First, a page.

Cosford Airshow 2019 attracts European acts
Welcome to this latest edition of Aerodrome and our regular look at the fascinating world of aeroplanes and the historic aviation scene in the UK.
It seems to have been such a long time since I last saw the sun that I can hardly remember what the skies look like when they are not grey clad and completely depressing. This definitely calls for some serious remedial blog action, so this latest edition of Aerodrome will be looking back at one of the summer’s most enjoyable Airshow events and the show which can now claim to be the only remaining UK Airshow organised and managed directly by the Royal Air Force. We will be heading for RAF Cosford to see how they managed to follow up their widely acclaimed 2018 RAF Centenary Airshow.
Before I begin, could I please just take a moment to sincerely thank all the Avro Vulcan fans who kindly responded to my request for pictures of this iconic aircraft in the previous edition of the blog – we were absolutely inundated! It is clear that I am not the only one who has been missing the ‘Mighty Delta’ of late, although some readers were quick to point out that the legacy of this magnificent aircraft does extend beyond XH558. I look forward to compiling a very special Vulcan readers pictures edition of Aerodrome in the near future and continuing our infatuation with this distinctive aircraft.
The RAF’s Airshow with a museum thrown in
Members of the Lytham Spitfire Ground Display Team prepare to welcome thousands of visitors to the cockpit of their replica Spitfire at Cosford Airshow
One of the most unpalatable developments to hit the UK Airshow scene over the past thirty years has been the steady decline in the RAF air display, a situation which has brought us to a point where the only remaining show organised by the Royal Air Force is now the annual event at Cosford. Taking place on the same airfield site which is home to the RAF museum’s collection, this West Midlands show can claim to be one of the most accessible Airshow locations in the UK and with local people always enthusiastic about supporting their ‘home’ event, organisers can be confident of benefitting from large crowd numbers on show day.
Now firmly established as a training facility, Cosford is steeped in Royal Air Force history and is a fascinating place to visit, for those with even a passing interest in aviation. Helping to maintain the future development of the force, flying operations are still carried out here under the control of No.6 Flying Training School, whilst the various disciplines of the Defence College of Technical Training prepare engineers and technicians for a future career in Britain’s armed services. Cosford is now home to an impressive collection of former RAF SEPECAT Jaguars and on show days, it is possible to see several of these beautifully maintained aircraft at various positions around the airfield and in the No.1 School of Technical Training hangars.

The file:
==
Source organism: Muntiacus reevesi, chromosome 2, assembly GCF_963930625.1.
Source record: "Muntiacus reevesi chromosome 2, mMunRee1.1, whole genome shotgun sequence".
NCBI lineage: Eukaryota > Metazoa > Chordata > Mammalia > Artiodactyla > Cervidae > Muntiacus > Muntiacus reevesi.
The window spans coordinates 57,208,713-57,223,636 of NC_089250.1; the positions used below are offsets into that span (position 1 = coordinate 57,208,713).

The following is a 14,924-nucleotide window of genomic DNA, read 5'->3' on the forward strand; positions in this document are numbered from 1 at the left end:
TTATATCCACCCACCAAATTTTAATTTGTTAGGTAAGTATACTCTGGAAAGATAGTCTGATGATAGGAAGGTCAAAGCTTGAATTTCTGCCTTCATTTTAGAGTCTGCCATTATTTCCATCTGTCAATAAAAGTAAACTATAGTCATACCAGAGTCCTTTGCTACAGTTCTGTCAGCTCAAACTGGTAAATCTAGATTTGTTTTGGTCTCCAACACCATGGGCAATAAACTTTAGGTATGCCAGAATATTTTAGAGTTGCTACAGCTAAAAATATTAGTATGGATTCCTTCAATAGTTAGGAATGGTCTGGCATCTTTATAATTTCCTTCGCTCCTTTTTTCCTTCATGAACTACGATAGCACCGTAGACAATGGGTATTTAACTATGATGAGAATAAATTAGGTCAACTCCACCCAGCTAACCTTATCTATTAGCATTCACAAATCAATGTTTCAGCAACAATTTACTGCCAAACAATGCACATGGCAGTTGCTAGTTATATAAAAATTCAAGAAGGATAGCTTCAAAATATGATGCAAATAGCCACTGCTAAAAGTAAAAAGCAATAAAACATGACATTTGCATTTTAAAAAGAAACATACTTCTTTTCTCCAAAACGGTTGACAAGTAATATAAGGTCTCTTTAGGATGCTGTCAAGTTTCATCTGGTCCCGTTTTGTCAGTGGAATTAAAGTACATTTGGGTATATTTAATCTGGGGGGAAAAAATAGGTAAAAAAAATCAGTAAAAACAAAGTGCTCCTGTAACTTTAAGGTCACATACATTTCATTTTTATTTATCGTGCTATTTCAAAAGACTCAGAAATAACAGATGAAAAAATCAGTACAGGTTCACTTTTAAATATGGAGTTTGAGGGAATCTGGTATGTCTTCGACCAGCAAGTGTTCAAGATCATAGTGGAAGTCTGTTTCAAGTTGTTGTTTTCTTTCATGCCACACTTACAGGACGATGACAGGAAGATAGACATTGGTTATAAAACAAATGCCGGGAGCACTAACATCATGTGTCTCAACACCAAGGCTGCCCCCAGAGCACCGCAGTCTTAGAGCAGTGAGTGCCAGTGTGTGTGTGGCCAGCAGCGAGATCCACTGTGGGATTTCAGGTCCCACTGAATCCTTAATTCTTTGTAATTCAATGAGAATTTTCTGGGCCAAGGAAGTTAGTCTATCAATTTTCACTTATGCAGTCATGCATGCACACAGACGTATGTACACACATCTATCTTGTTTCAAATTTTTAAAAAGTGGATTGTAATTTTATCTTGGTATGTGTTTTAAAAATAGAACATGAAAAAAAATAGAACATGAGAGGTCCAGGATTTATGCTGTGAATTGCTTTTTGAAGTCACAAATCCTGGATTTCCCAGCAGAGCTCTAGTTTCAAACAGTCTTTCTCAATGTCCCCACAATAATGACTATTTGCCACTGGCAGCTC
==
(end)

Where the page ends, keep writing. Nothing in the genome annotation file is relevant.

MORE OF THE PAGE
Without doubt, the biggest draw to Cosford airfield is the magnificent aircraft collection of the Royal Air Force Museum, which occupies three large hangars across the site, as well as the cavernous interior of the impressive National Cold War Exhibition building. Over recent years, Cosford’s collection of exhibits has been greatly enhanced by the addition of several historic aircraft which have re-located from the museum’s Hendon site, making an annual visit to Cosford and absolute must for many thousands of people living a little further north. On Airshow day, a unique aviation benefit of taking your place amongst the crowds at Cosford is the appealing prospect that one or two of the collections incredibly rare aircraft many be temporarily moved out of their hangar to take their place in the static display, allowing enthusiasts the opportunity to take some highly prized photographic records.
RAF Museum Gladiator enjoys a day in the sun
With Cosford’s RAF Centenary Airshow enjoying rave reviews in 2018, many enthusiasts were wondering how on earth the organisers intended to follow such a spectacle and would probably admit to being a little worried about what the latest event would bring. Thankfully, the Cosford team are made of the right stuff and we all worried unnecessarily – well in advance of the show, it became clear that we were in for another classic, with strong RAF support and a number of international acts which would not be appearing at any other UK Airshow (other than RIAT). For a show which featured so many highlights, it can be incredibly challenging to include everything in a single blog review, so I have no intention of trying. Instead, I am going to select two static aircraft highlights and two from the flying display programme, leaving the option to re-visit the show as we get a little deeper into the closed season.
Even though I live 100 miles further north, Cosford is now my local Airshow and as such, I always plan to attend the show whenever I can. This year, however, I was especially keen to be at the show for a specific aviation reason - one of my favourite aircraft was being displayed outside the ‘War in the Air’ hangar for one glorious day. The Gloster Gladiator is without doubt one of the most attractive aircraft produced by the British aviation industry and one which holds an important place in the history of the Royal Air Force. A truly innovative aeroplane, the Gloster Gladiator is often described as the pinnacle of biplane fighter design and was certainly the pride of the Royal Air Force when the first examples were delivered to No.72 Squadron at Tangmere in February 1937. Unfortunately, aviation history dictated that the undoubted qualities possessed by the Gladiator would be largely forgotten, as both the Hawker Hurricane and Supermarine Spitfire had both made their first flights by the time of its squadron introduction and indeed, the first RAF Hurricanes were delivered to No.111 Squadron later in 1937.